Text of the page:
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Can Labour’s Broadband Plan Radically Change Young People’s Lives?

Dec 10, 2019 | Broadband

Can Labour’s Broadband Plan Radically Change Young People’s Lives

Research has shown that young people in deprived areas have a difficult time getting online and staying connected. Schools’ IT systems are also lacking due to poor design and lack of funds. Colleges, too, have a hard time managing their IT systems.

Many people who live in deprived areas have to pay high prices for subscriptions that only offer a few kilobytes of Internet access, which is provided by worn out copper broadband services. The access is slow and undependable. This is happening across many rural areas, but also major urban areas, too.

On the other hand, parents living in more affluent areas are paying the same prices and receiving high-speed fibre access, which tends to be more dependable and faster.

No matter what, a child’s Internet access could still be a problem, due to where they live. If there’s a large business in the area pushing for better Internet access, then everyone around benefits. However, if there’s no large company demanding better networks, then the surrounding areas could face a lack of decent Internet access.

Labour has promised to fix this situation by providing universal free high-speed broadband. If so, they would truly change society by giving everyone equal access.

The commitment isn’t just for an election draw; they truly want to see everyone have equal access to high-speed Internet access. Why? For example, when young people in deprived areas view the Internet, most often on their mobile phones, they see ads for betting and burgers. However, affluent kids see ads for university open days and sports equipment. This is the digital divide Labour wants to conquer.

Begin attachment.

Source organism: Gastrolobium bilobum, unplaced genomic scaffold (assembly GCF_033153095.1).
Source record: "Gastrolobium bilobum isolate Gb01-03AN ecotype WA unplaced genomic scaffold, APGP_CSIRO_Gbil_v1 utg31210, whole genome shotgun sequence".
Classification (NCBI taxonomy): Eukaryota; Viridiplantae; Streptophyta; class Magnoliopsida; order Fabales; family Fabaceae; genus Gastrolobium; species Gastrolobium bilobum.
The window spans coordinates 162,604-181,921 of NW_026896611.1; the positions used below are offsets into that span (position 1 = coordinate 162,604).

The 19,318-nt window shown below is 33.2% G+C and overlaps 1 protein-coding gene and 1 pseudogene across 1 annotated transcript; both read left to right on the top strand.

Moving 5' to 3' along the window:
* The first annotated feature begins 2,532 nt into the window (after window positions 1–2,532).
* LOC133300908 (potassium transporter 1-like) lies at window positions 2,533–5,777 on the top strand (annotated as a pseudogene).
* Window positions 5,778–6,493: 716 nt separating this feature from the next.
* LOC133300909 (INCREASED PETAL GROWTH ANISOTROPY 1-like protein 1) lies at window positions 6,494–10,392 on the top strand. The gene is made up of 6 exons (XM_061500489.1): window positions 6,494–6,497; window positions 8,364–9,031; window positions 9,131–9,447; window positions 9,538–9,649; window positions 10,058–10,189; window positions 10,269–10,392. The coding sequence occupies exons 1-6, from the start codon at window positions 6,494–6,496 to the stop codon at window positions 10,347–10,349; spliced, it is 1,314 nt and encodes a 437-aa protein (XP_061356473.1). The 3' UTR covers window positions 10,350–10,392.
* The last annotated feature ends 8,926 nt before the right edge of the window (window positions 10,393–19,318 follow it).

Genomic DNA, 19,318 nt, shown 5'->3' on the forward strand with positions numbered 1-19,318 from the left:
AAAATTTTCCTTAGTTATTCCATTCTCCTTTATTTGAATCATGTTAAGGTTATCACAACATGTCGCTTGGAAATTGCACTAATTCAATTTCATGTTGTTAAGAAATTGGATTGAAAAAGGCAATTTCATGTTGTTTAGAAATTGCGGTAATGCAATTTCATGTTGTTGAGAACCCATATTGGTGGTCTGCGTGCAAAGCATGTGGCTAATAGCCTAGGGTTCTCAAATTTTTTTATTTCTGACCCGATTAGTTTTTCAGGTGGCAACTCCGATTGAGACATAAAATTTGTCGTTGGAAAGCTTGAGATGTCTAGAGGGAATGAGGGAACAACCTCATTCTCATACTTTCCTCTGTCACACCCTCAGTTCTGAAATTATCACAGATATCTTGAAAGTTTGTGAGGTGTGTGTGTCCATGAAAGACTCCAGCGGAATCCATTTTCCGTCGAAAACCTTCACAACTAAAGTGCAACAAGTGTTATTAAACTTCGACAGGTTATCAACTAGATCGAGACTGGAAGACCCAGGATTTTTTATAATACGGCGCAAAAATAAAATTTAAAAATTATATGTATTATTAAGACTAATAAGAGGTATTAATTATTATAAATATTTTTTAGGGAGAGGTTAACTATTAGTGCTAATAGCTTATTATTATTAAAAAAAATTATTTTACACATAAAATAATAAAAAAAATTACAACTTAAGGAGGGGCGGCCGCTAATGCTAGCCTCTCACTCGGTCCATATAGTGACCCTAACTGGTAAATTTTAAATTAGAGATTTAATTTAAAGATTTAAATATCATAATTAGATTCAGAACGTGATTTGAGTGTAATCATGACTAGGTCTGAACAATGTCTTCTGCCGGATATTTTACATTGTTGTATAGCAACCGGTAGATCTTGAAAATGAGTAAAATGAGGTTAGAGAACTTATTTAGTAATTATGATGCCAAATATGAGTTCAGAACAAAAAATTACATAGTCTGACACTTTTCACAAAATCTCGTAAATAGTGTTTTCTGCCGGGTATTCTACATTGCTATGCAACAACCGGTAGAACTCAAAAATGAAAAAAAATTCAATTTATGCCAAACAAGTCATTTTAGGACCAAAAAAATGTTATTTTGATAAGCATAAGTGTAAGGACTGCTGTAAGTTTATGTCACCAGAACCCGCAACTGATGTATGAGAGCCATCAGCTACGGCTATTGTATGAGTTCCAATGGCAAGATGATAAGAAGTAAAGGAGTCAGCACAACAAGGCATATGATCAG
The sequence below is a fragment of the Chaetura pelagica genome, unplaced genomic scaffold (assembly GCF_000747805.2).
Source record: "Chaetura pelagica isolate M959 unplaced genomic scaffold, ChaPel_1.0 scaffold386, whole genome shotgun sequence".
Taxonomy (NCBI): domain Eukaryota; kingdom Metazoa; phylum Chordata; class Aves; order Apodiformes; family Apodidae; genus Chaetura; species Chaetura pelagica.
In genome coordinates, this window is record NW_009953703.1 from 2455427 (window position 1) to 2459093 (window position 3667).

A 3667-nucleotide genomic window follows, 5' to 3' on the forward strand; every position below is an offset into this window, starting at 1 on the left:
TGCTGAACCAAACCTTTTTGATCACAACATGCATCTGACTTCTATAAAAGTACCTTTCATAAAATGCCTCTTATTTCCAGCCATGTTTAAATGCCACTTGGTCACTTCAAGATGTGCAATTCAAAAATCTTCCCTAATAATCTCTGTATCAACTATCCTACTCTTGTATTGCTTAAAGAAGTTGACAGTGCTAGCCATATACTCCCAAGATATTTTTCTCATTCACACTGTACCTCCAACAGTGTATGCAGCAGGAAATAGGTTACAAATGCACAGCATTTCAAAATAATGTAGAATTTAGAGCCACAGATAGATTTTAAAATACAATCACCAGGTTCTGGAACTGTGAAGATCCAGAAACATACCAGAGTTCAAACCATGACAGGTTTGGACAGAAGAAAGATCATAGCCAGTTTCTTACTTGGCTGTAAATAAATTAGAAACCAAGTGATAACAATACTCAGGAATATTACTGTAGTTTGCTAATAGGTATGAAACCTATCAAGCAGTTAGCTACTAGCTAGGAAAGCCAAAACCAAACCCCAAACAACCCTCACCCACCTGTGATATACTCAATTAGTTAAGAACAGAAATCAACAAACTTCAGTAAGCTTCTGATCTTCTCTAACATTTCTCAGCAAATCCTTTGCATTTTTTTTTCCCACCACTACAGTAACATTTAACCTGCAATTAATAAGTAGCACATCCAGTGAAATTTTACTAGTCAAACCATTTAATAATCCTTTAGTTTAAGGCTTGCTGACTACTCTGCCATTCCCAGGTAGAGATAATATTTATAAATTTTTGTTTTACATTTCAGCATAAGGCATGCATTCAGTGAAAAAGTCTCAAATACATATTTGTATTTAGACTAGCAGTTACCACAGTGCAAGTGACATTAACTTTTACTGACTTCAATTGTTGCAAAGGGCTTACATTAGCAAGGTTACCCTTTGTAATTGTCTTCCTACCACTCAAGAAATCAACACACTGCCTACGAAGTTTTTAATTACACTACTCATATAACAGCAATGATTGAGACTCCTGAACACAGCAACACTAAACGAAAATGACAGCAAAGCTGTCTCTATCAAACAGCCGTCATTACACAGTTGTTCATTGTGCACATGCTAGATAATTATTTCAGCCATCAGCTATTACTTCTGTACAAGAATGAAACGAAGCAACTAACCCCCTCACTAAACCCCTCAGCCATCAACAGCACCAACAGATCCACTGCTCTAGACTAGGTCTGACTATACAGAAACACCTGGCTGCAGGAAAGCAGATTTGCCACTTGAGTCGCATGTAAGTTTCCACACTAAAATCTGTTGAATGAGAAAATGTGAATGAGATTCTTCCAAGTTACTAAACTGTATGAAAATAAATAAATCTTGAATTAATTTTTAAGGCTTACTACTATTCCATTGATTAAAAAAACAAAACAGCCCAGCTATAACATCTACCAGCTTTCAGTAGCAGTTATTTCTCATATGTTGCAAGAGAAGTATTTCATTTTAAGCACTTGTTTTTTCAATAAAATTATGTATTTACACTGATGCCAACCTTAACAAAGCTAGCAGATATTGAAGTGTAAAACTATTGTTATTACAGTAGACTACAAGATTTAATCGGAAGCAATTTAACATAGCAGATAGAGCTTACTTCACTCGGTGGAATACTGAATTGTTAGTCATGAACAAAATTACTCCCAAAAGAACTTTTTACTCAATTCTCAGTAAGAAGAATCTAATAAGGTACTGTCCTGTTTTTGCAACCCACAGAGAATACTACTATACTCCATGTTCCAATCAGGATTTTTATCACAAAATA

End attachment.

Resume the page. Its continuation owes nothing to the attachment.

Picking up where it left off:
Other examples come from the US. There may be students attending the same course at the same college; however, they live in different areas. As a result, if they go online to check on course books, the students in more affluent areas will see higher prices on the books. In fact, the same retailers can charge students different prices for the same book, based on where the students live. To top that, if you’re poor, the retailer may even charge you more.

It works like this. Algorithms are used to determine how far a student lives from a mobile phone mast or telephone exchange, if the student is accessing the Internet by phone, copper or fibre broadband, the student’s geolocation of their IP address, and also the money value and age of the device the student is using. The student it more likely to pay higher prices on a routine basis if they live a long way from an older telephone exchange, and they’re using an older device.

Labour wants to standardize broadband services, similar to the way utilities such as electricity, gas and water. Each of these comes out of a pipe at the same rate and to the same standards, no matter how much the customer pays. Labour believes Internet access should work in the same way. Internet access should also be consistent and available, just like the other utilities.

It’s not clear if Labour is planning on making broadband completely free for everyone or not. They have not shared this information. However, they may be on the right track of standardizing Internet access for everyone. Not only would access be more universal, more students would have better Internet access, giving those in deprived areas the same benefits as those living in more affluent areas.

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